Book Review: Men of Property
Men of Property: The Very Wealthy in Britain Since the Industrial Revolution, by W. D. Rubinstein (Croom Helm, 1981).
Who are the capitalists? Are there any left? Have they been replaced by the big impersonal corporations? These are some of the questions dealt with in Men of Property, an academic study mainly based on official probate and income tax statistics.
On the first question the author supplies detailed identifications and wealth statistics dating from the early nineteenth century. On the second and third question, while pointing to the disappearance of the old “larger-than-life millionaire”, he notes the rise of a “smaller, less exalted millionaire”, the wealthiest of which species are “possessed of fortunes whose size, in absolute and even relative terms, far exceed anything in the past”.
The exact amount of wealth owned by these individuals however, is, as Rubinstein points out, hard to assess. He mentions the Duke of Westminster’s estimated £4,000m, the Pilkington glass family’s probable £200m or so, Lord Cowdray of petroleum and engineering with about £150m, property developer Harry Hyams’ likely £50m and many more examples. The precise figures he is able to give relate to wealth actually left at death. These show that between 1970 and 1979, after tax avoidance, shipowner Sir John Ellerman left £52m, Count Antoine Edward Seilern, an Austrian with an estate in Britain, left £31m, property developer Felix D. Fenston left over £12m, landowner Thomas 10th Earl Fitzwilliam left £11½m, and six other wealth holders left £5m or more.
If the number of such wealthy individuals as a proportion of the total population is small, the percentage amount of wealth they own is not. Rubinstein does not go into detail on this particular point but he does refer us to sources that give the full figures, in particular A. B. Atkinson’s The Distribution of Wealth in Britain (Cambridge, 1978) which estimates that in the early seventies the richest 1 per cent of the population owned 30-33 per cent of the total personal wealth, 5 per cent owned 52-57 per cent, 10 per cent owned 66-69 per cent and the poorest 80 per cent owned about 15 percent. These figures closely parallel those produced in 1980 by the Royal Commission on the Distribution of Income and Wealth which found the top 1 per cent owning 25 per cent, the top 5 per cent owning 46 per cent, the top 10 per cent owning 60 per cent and the bottom 80 per cent owning 23 per cent.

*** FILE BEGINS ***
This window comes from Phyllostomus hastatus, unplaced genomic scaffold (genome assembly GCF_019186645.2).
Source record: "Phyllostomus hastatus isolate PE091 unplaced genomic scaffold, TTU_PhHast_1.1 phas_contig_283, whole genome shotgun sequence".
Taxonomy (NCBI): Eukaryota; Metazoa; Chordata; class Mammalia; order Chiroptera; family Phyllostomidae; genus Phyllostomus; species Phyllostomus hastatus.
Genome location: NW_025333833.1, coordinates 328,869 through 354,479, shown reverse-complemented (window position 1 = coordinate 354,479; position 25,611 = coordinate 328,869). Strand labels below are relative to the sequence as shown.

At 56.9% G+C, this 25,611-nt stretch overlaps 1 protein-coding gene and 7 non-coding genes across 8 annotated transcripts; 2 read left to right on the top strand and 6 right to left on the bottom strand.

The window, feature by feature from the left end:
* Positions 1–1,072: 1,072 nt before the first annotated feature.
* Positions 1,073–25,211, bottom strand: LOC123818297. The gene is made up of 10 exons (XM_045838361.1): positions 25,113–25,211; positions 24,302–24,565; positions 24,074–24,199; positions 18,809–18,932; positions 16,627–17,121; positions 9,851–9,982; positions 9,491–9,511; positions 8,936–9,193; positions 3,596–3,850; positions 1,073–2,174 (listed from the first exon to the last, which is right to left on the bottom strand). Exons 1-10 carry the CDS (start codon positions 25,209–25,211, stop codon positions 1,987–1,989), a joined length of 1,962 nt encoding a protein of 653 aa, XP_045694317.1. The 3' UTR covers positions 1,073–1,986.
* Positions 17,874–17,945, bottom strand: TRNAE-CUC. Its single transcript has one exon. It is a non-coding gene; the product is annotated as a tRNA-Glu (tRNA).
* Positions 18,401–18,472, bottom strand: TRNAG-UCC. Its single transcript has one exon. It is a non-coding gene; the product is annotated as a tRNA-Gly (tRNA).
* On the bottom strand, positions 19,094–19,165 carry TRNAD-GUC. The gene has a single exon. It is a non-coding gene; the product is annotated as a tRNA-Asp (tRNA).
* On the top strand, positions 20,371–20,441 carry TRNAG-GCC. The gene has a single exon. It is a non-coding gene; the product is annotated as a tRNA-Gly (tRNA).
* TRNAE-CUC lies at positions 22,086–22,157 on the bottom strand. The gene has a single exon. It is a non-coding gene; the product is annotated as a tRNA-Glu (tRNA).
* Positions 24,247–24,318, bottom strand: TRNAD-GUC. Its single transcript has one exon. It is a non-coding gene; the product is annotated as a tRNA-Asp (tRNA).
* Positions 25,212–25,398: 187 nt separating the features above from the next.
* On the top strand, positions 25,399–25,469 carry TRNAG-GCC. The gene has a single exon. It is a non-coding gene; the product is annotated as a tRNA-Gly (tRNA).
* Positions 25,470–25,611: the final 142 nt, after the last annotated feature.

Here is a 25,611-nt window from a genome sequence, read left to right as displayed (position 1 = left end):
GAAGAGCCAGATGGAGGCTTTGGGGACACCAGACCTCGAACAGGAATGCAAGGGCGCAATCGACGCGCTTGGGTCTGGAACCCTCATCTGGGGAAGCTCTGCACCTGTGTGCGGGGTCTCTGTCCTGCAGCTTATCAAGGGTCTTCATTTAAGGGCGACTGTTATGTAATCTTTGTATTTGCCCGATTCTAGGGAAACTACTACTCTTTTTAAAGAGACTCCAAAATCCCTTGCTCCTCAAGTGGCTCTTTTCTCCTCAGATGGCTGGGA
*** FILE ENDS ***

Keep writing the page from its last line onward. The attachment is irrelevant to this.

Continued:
Finally it has to be said, for the author does not say it, that the personal fortunes discussed in this book and the power and privilege that go with them all stem from a common source—unpaid labour. The vast majority of the population—the wage and salary earners—receive as payment for their work less than the value of what they produce, the surplus going to their employer-exploiter. This is how capitalism works and why, under it, we will always have a small minority monopolising most of the wealth and the large minority—the real wealth—creators having to live as best they can on what remains.